The of Luster Lebanon

All may not be well in the Land of the Cedars, but Lebanon is known for its unmatched craftsmanship and purity of gold
The of Luster Lebanon

The jewellery industry in Lebanon is ancient and deep rooted and the culture around jewellery is very similar to that of India. The skills and craftsmanship have been passed down from one generation to the other for hundreds of years and Lebanese jewellers hold a position among the top echelons of jewellers in the world. The industry is quite huge and competitive and a few brands owing to their technique and craftsmanship have put Lebanon in the world map when it comes to jewellery. Remember Mouawad’s collaboration with Victoria Secret for a $12.5 million worth fantasy bra?

Lebanon is infamous for its lack of precious metals and gemstones and it is then quite remarkable that almost 1/4th of the country’s exports is formed by gold. Lebanon is the 27th largest importer of gold in the world – in 2016 alone, gold accounted for 5 per cent of its total imports accounting to nearly $1 billion. Celebrities like Madonna and Beyoncé wear jaw-dropping jewellery for their performances but little does the world know that these pieces are in fact crafted by Lebanese artisans.

Going for Gold
Gold is very much a part of the cultural milieu in Lebanon. Given the flux and uncertainty in the economy and the geopolitical scenario, gold is a safety net for the locals. People seek comfort in the fact that their money has been invested in gold as it is a measure against inflation. Gold is imported from mostly Egypt, West African countries and Switzerland.

For years now Lebanon has been a commercial liaison for gold between Europe and Arab countries. The size of the jewellery market was estimated at $600 million in 2016 – predominantly jewellers cater to the low end spectrum of the market, the remaining is shared by medium end and very few brands deal in high end jewellery. There are around 1000 gold workshops and small manufacturing units in Lebanon, jewellery being its major source of revenue.

Pearls and precious stones also account for a major chunk of exports amounting to almost $407.26M as on 2016. Demand comes from UAE, South Africa, Saudi Arabia, Hong Kong and Switzerland.

Seat of Great Craftsmanship|

Traditionally, Lebanon is known for its standard pieces in gold, like bracelets, necklaces and earrings. During the First World War, many Armenians fled from the Ottoman Empire into Lebanon and a lot of them were extremely skilled in making jewellery. Even today, their quality of craftsmanship is unmatchable considering the value for money. Lebanese artisans are especially known for their skill in stone setting. The cost of labour may be relatively expensive when compared to its Asian counterparts but the items manufactured are by far superior.One of the reasons for quality goods is also because of the strict regulations imposed by Switzerland on imported jewellery. This has led to Lebanese jewellers to push the envelope with both craftsmanship and design. Today though, Lebanon is facing tough competition from China and even Thailand – so much so that some Lebanese brands have set up shops in Thailand and have taught them the trade.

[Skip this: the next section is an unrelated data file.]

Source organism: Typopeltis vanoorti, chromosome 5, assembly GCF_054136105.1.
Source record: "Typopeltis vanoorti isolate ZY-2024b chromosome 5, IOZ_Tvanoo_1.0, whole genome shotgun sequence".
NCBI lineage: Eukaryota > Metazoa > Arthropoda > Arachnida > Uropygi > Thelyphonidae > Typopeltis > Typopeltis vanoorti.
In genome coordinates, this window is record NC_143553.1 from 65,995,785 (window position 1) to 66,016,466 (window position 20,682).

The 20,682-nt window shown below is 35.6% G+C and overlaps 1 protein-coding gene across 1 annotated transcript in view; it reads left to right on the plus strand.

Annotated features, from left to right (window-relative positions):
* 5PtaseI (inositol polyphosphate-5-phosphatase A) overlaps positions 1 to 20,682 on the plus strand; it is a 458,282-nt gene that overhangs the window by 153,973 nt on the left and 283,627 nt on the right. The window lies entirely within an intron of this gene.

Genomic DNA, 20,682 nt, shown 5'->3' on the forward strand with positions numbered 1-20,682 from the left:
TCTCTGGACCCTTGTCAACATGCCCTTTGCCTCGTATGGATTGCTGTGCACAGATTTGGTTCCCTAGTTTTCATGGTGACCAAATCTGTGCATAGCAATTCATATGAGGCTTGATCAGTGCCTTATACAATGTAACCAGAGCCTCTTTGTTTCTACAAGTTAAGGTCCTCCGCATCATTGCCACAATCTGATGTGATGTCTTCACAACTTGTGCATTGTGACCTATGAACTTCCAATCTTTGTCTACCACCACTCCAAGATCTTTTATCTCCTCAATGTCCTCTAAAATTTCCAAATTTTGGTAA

Around ten years ago the ties between Lebanon and Switzerland strengthened – Lebanon exports scrap gold as well as finished jewellery pieces to Switzerland. Luxury jewellery brands like Mouwad, de Grisogono and Chatila dot the streets of Geneva at the Noga Hilton on the stylish Quai du Mont Blanc or the gorgeous Rue du Rhône.

The Edge
As established before, Lebanon jewellers produce high quality jewellery for a relatively lesser costas compared to European countries – one labour hour in Europe costs about 100 Euros, however in Lebanon a whole days work (8 hours) costs about $500. Also, there aren’t too many intermediaries between the manufacturer and the retailer in Lebanon and the gold produced in the country is superior in quality with purity of 18 to 21 carats.

The best policy working for the industry is also the fact that no tax is levied on the import of precious stones and metals which works well for the jewellers. Sales of jewellery are also bifurcated well in Lebanon – 30 % of the jewellery is exported while 70 % is sold to the locals, hence the fluctuation in sales is offset by opening stores in foreign locations.

The Downside
The jewellery industry in Lebanon is fragmented and most of the operators are unorganized therefore lacking in transparency. Cases of zircons being sold as diamonds are rampant not to mention people with no proper background are also allowed to enter the market with no experience in the field. There are so many issues that are currently plaguing the industry in Lebanon which was once sought after for its jewellery. In 2016, close to a hundred shops closed down due to lack of visitors in the Beirut’s gold souk in the Berbir area. Many years of political instability in the country with an inflow of refugees trickling in from Syria has dampened the economy in Lebanon. People are not able to spend money on luxury like they used to. Also there is a veil of secrecy that surrounds the jewellery industry in Lebanon. A data revealed in 2010 said that 90 per cent of the sales are not declared. Jewellers hardly talk and don’t want to disclose information on figures and what the future entails.

Follow DiamondWorld on Instagram: @diamondworldnet
Follow DiamondWorld on Twitter: @diamondworldnet
Follow DiamondWorld on Facebook: @diamondworldnet

Diamond World